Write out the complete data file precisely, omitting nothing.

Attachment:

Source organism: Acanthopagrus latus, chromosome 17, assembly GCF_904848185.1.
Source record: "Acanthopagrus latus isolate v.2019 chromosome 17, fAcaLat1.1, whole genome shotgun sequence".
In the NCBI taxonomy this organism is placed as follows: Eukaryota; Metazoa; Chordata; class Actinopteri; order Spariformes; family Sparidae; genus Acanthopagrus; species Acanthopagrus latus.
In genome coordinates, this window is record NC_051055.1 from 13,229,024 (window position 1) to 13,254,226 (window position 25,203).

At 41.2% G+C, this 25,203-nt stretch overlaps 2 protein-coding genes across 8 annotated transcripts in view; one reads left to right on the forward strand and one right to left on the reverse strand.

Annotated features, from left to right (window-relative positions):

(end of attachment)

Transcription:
Source organism: Acanthopagrus latus, chromosome 17, assembly GCF_904848185.1.
Source record: "Acanthopagrus latus isolate v.2019 chromosome 17, fAcaLat1.1, whole genome shotgun sequence".
In the NCBI taxonomy this organism is placed as follows: Eukaryota; Metazoa; Chordata; class Actinopteri; order Spariformes; family Sparidae; genus Acanthopagrus; species Acanthopagrus latus.
In genome coordinates, this window is record NC_051055.1 from 13,229,024 (window position 1) to 13,254,226 (window position 25,203).

At 41.2% G+C, this 25,203-nt stretch overlaps 2 protein-coding genes across 8 annotated transcripts in view; one reads left to right on the forward strand and one right to left on the reverse strand.

Annotated features, from left to right (window-relative positions):